During the pandemic, walks have become a vital form of self-care: they get you outside and allow your mind to rest, and as a result, can even make you more productive. However, not all walks may be beneficial, according to a new study from the University of Tsukuba Posted in Building and Environment.
Taking a 15-minute walk in hot weather appears to impair cognitive performance and reduce subjects’ productivity, according to the study.
The researchers created a simulated environment where students or workers took a test in an air-conditioned room. Then part of the group stayed indoors, part of the group walked outside in hot weather, and part of the group just rested outside in hot weather. All participants were then brought back into the room and asked to take another test, and changes in performance were measured.
Those who took the walk scored lower than the other two groups. This was especially true of men.
“The reduction in cognitive performance was more pronounced in male participants than in female participants,” the study said.
As summer approaches, those lunchtime walks you’ve incorporated into your daily routine might not be good for your productivity. However, there are plenty of other tricks to help you stay focused and get a lot done.
1. Develop a healthy sleep routine
The study results were more pronounced in sleep-deprived men, proving the importance sleep is our productivity.
To function better at work, develop a healthy sleep regimen.
In the few hours before bedtime, take a hot shower and avoid alcohol and television. According to experts, this gives you a better chance of having a restful night and being able to do more the next day.
2. Turn off notifications
Keita Williams of career coaching service Success Bully frequently turns off email or social media notifications while working. “I recommend turning off all alerts during these times of concentration,” she told Grow. “A push alert via email or a social media platform can create a reflex distraction.”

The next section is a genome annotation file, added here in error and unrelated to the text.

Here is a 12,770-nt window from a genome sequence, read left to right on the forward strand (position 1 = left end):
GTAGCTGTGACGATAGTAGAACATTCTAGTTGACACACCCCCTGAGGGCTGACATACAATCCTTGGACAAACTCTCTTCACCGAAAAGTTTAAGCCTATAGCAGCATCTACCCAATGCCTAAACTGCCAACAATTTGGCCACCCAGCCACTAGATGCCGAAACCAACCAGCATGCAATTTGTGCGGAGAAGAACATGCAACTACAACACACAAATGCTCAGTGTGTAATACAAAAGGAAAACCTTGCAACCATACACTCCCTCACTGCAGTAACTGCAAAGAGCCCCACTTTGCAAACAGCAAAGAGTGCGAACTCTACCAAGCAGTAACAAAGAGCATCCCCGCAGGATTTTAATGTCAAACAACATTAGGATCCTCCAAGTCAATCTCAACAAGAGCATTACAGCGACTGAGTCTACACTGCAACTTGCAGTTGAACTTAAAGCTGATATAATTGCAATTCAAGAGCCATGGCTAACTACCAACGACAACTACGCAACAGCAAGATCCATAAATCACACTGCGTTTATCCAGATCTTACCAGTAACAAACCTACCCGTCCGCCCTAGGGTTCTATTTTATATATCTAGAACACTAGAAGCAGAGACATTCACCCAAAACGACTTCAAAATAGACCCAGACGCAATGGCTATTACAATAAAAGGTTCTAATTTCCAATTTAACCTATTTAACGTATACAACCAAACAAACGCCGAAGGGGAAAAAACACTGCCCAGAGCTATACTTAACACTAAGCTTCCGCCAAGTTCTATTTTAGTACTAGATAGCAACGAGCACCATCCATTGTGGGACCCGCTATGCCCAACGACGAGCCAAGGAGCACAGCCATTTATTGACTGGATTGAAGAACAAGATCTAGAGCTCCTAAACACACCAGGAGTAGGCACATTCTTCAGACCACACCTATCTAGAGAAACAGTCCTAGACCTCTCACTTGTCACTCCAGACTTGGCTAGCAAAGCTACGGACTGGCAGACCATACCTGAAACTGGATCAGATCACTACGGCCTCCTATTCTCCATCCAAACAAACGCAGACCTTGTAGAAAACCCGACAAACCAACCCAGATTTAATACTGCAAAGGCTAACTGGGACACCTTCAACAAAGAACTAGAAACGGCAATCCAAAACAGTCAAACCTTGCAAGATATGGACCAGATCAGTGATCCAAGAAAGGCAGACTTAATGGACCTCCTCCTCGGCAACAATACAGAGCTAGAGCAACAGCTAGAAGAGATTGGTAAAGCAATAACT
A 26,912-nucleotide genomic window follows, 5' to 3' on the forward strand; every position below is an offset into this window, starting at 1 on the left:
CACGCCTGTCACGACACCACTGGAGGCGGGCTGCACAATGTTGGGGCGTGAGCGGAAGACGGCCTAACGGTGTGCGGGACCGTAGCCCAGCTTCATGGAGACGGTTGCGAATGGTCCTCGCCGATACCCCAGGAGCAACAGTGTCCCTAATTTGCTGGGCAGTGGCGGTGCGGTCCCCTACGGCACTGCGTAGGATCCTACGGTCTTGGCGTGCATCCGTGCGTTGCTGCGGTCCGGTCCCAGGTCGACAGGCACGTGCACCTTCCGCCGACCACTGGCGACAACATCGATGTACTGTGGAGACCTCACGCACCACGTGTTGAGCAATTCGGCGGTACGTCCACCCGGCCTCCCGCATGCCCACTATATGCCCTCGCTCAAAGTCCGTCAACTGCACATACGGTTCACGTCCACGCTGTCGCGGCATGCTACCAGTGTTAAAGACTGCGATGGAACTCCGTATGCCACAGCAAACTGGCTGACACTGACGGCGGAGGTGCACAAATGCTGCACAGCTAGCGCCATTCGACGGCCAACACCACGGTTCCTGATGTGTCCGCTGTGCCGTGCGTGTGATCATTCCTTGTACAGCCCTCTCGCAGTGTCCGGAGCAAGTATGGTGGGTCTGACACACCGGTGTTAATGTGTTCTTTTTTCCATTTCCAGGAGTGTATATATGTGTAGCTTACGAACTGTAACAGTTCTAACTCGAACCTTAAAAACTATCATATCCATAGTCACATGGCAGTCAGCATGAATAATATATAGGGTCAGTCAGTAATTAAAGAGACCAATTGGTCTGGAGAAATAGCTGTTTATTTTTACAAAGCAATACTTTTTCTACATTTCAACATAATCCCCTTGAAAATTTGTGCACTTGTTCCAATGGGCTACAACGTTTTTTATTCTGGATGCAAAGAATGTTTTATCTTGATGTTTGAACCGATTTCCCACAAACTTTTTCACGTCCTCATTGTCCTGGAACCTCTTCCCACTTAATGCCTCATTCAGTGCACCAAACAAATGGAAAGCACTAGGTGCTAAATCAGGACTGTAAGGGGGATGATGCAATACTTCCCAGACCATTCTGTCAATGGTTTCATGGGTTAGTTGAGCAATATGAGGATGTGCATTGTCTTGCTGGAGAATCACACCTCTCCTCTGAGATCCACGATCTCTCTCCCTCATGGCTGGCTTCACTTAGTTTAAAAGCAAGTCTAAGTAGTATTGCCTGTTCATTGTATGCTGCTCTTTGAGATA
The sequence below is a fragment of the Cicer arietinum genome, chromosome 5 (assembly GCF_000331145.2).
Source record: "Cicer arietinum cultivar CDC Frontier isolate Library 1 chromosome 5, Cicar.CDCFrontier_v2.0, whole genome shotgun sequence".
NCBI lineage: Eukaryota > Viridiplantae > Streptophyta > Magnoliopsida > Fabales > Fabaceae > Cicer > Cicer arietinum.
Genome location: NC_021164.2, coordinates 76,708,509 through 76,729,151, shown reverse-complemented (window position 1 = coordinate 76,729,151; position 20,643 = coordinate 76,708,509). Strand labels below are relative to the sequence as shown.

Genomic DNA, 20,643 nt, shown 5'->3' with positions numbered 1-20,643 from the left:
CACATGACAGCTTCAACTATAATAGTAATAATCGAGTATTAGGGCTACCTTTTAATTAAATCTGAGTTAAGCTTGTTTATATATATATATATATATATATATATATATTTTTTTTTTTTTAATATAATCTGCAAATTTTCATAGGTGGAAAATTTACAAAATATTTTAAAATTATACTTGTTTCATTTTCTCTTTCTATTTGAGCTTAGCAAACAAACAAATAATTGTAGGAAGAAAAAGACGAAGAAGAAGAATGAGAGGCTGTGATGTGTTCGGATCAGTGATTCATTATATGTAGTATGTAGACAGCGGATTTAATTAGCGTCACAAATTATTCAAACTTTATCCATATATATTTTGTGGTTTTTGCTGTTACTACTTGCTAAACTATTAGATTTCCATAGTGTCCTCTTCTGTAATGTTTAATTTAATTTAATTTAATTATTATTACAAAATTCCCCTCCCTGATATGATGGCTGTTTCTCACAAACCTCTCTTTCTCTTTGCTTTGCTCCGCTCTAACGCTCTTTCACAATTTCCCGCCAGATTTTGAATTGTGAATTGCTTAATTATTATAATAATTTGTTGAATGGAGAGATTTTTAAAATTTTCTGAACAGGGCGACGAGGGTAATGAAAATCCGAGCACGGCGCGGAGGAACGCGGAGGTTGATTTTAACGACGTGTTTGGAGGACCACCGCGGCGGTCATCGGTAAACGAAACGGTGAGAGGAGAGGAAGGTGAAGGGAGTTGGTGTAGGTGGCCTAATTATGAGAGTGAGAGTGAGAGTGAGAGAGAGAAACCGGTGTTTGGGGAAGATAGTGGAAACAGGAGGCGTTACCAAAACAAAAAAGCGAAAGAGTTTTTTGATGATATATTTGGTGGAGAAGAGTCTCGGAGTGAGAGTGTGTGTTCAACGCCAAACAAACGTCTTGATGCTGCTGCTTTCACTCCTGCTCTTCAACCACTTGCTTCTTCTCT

3. Multitask the right way
There’s a right way and a wrong way to multitasking, Raquel Benbunan-Fich, a professor of information systems at Baruch College who specializes in user behavior and multitasking, told Grow. “Multitasking works to a degree, but it really depends on the tasks you’re doing,” she said.
If you have to do a task that requires precision and focus, multitasking could worsen your performance, she said. If a task isn’t challenging enough, you may not be fully engaged, which can also make you less productive.
Tasks that fall between these two extremes — hard enough to keep your brain active, but not so hard that you have to devote all of your concentration — are the ones you can bounce back to and still be productive.
4. Time your tasks
Many people aren’t good at predicting how long a task will take them, Paula Rizzo, author of “Listful Thinking: Using Lists to Be More Productive, Successful and Less Stressed,” says Grow. “We’ll come to the end of the day and say, ‘I haven’t done anything,'” she said. “Well, where did you spend your time?”
To fix this, she suggests timing yourself to see how long tasks actually take. You may think that catching up on emails will take you 30 minutes, but in practice, it takes you two hours. Or you allocate an hour to pay the bills but find you can do it in 20 minutes.
Collecting data will give you a more realistic idea of whether a given task is something you can eliminate quickly. Over time, this information can help you create a to-do list that’s more appropriate for the number of hours you’ll be working that day.
If you’re looking to tackle longer tasks, you might want to use the Pomodoro techniquein which you use a timer to divide the work into 25-minute periods separated by small breaks.
5. Make a to-do list for your day, week, and month
Our tendency to focus on immediate or priority tasks is why it’s important to make a master list that includes bigger, long-term goals, Rizzo said. “Brain dump everything that’s going on in your head,” she said. Keep this list handy and refer to it when making your daily to-do list.
If you compare your daily to-do list to a master list of bigger goals, you might find yourself changing what you should actually prioritize.
It’s working for Benbunan-Fich, who called her to-do list a “saving grace.” Its dailies, weeklies and monthly To-do lists help her keep track of urgent tasks as well as long-term goals.
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